When a dog is taken into the home as part of the family, it is only one half of that relationship. The other half if the human side. When a you take your four-legged friend to a dog trainer and he receives training, just one side of the partnership has been improved. There is also the other half of the equation…the human. While we at Conifer Canine strive to educate both ends of the leash, humans must understand that they have a present/future responsibility to maintain the training which their dog has received. This is why we spend sufficient time with the human when the training is complete: explaining, answering questions, handing out a packet of information, and showing the owner what the dog has learned. We’re sharing the information that is necessary to support the infrastructure instilled during training.
One of the things that is helpful to understand is that dogs are always learning. Also understand that the human is always teaching (or training), whether we realize it or not. Dogs are always picking up our cues. Was the tone in the voice serious or merely asking? Was the dog permitted to crawl forward during the Stay and get by with it? Is the doggie parent distracted? Too tired to enforce the command? And on and on the list could easily go.
The human side of dog training includes, but is not limited to,
Use the same commands which the dog has learned during training. Our clients receive a printed list of these commands so that everybody is “on the same page.” Using different commands than what she knows is literally speaking a foreign language. Verbal communication is the weakest form of communication to the dog. Yet it’s a human’s strongest form of communication. So, the dog has to learn to understand “human.” The least you can do is to use the verbiage the dog has learned from her trainer.
Use it or Lose It
Give the dog frequent opportunities to use what he has learned. If he only Heels once a month, the Heel exercise will get rusty and will probably disappear. If she is permitted to move from the Stay position without your permission, the Stay will quickly become undependable. Commit yourself to maintaining the training. Your dog – and your frustration level – will be grateful for it.
As a part of maintenance, a word to the wise is to continue keeping the dog motivated to please you. Some dog owners (and even some trainers) get the idea that once a dog is “trained” that he no longer needs rewards. Poppycock! Whether it’s treats, praise, a pat on the head, scratch behind the years, or chasing a fleeing tennis ball, reward the dog for doing well! This will be needful for the rest of his/her life. It keeps the dog inspired to follow your leadership.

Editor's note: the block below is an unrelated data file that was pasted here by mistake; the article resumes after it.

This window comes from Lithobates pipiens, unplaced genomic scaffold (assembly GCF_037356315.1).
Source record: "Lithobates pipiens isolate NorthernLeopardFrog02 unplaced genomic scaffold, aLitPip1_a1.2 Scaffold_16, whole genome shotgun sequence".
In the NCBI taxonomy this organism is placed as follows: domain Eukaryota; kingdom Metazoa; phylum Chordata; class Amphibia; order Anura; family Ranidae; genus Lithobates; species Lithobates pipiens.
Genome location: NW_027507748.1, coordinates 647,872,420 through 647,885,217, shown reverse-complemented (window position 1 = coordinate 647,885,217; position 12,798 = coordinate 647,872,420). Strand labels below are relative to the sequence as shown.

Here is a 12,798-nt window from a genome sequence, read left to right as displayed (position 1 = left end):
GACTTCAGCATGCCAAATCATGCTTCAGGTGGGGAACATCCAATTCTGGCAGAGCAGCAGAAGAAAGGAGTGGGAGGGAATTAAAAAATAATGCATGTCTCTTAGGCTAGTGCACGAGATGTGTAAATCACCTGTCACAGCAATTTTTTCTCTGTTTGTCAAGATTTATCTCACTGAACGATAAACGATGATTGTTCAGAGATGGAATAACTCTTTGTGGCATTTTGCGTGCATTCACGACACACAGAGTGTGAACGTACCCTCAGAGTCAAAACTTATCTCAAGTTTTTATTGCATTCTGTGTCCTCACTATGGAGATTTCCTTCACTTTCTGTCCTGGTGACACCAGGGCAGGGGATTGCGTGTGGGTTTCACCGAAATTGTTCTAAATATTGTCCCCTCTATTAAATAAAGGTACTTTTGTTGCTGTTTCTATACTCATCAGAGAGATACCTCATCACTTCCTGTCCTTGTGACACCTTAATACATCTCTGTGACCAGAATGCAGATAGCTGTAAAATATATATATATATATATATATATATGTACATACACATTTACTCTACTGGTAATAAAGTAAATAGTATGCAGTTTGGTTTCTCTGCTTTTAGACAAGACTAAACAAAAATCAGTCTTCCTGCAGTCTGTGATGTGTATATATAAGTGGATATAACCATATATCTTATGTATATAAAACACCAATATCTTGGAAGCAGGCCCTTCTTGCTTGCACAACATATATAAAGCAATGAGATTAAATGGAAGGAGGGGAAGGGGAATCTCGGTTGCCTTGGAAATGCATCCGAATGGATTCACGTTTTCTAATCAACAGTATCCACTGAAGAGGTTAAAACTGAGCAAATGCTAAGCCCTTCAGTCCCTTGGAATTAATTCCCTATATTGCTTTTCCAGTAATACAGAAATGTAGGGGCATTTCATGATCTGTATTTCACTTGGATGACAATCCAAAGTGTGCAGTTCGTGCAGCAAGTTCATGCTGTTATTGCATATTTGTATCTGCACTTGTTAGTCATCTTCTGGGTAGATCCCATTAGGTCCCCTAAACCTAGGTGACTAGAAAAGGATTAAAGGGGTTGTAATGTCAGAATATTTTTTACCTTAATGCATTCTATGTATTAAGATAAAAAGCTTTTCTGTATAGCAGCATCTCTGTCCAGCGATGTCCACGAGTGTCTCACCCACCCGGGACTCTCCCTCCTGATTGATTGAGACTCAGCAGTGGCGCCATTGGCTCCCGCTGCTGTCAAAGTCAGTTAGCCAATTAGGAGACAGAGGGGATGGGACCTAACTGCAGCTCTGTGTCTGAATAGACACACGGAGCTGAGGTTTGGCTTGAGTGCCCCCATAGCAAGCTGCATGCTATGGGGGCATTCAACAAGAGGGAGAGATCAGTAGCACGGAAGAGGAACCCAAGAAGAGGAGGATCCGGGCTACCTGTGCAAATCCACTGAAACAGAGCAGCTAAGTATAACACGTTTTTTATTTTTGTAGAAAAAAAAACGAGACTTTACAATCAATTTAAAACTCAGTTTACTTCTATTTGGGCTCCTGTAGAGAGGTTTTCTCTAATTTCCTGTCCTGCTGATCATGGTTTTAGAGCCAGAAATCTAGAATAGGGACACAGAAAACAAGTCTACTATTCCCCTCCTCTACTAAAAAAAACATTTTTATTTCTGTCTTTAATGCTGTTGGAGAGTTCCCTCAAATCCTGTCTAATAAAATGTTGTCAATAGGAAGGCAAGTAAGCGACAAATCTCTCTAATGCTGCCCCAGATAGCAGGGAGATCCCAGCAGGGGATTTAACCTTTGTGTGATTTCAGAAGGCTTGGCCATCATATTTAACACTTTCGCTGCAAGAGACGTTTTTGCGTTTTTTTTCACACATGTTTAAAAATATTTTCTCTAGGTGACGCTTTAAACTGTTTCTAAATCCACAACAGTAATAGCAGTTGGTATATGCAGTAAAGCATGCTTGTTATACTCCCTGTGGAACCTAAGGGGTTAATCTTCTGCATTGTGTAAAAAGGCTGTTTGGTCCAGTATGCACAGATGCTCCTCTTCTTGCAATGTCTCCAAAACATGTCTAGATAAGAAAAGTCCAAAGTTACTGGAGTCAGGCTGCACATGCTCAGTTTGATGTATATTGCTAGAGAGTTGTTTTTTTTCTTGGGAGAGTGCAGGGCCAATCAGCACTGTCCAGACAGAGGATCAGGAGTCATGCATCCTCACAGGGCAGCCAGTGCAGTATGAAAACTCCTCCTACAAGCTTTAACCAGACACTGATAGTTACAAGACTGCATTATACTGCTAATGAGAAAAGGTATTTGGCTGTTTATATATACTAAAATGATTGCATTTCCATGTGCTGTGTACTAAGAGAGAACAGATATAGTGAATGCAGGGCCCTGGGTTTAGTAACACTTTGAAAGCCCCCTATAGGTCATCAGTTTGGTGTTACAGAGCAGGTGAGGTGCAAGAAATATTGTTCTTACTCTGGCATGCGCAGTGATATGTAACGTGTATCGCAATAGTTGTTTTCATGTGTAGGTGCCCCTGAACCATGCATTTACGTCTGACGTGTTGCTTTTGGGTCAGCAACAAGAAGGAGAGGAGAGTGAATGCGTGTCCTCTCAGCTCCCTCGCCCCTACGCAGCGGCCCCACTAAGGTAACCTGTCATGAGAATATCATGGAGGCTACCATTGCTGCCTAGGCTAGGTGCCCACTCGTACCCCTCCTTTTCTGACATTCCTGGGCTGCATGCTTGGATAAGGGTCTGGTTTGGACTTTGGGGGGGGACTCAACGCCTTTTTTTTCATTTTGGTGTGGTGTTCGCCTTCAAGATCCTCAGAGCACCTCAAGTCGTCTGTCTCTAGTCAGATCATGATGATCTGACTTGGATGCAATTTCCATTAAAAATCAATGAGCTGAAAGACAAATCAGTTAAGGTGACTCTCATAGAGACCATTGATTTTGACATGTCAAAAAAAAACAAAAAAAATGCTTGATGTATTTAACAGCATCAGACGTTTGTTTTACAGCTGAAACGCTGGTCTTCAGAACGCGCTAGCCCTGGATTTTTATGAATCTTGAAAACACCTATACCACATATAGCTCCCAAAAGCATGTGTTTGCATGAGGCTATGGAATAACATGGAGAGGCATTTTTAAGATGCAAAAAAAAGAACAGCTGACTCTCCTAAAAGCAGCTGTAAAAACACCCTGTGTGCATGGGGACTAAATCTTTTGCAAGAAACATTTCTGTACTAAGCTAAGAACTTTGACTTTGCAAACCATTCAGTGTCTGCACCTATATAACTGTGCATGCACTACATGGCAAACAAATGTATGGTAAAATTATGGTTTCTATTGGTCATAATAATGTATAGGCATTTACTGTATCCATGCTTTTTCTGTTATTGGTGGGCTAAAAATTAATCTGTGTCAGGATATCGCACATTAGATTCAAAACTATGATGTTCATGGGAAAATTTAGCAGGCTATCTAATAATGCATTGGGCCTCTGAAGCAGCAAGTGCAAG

Provide leadership to the dog by understanding that he/she is not a robot/machine. Dogs need/crave leadership from their human. Wild dogs can operate fine without human intervention while they are in their own environment. But to place a dog in a human environment changes the needs of the dog. He is now in an unfamiliar setting. He now needs the rules to be explained to him. He still needs correction when those rules are broken – just like he would in a wild habitat.
When a dog does not understand the rules of living in a home, he will seek to find those boundaries, many times willing to receive our petty responses (such as getting whacked by a rolled up newspaper or getting the nose rubbed in a puddle of urine) just to discover what is acceptable. Once the rules are explained, enforce those rules with the civilized means discussed with your trainer. Failure to enforce the rules will produce a dog that is confused and frustrated. If one member of the family enforces the rules but another lets the dog get by, bewilderment will be the result. Unfortunately, many times dogs “act up” simply because they need some fair, firm leadership from their human partner/s.
Some dogs are smarter than their humans. These dogs know how to get you to let them do what they want to do. They learn how to “push your buttons.” They’re smart enough to get into trouble. You must stay one step ahead of a smart dog … or she’ll outsmart you!
While we’re discussing being smart, choose a dog that is compatible with who you are.
- Don’t get a high maintenance dog if you are unwilling to invest the extra time/money into the dog.
- Don’t get a high energy dog if you cannot provide her with the space and time to run off that energy. Putting this kind of dog into a crate for 8-12 hours a day will be a disaster!
- Don’t get a “couch potato” dog if you want to take him for hikes several times a week. You will become frustrated!
When you let a dog outside to potty, don’t let him back inside until he does his business outside, whether it takes 2 minutes or an hour. This can be difficult, especially with some smaller dogs that do not like to pee when the ground is wet/cold. But if you let the dog back inside before he/she is finished, you’ll be guaranteed to clean up a mess.
We have several articles on our website to help educate dog parents. There are topics from house-training to fear aggression or raising a working puppy to using a clicker and MUCH more. You see, our goal as a dog trainer is to educate both ends of the leash.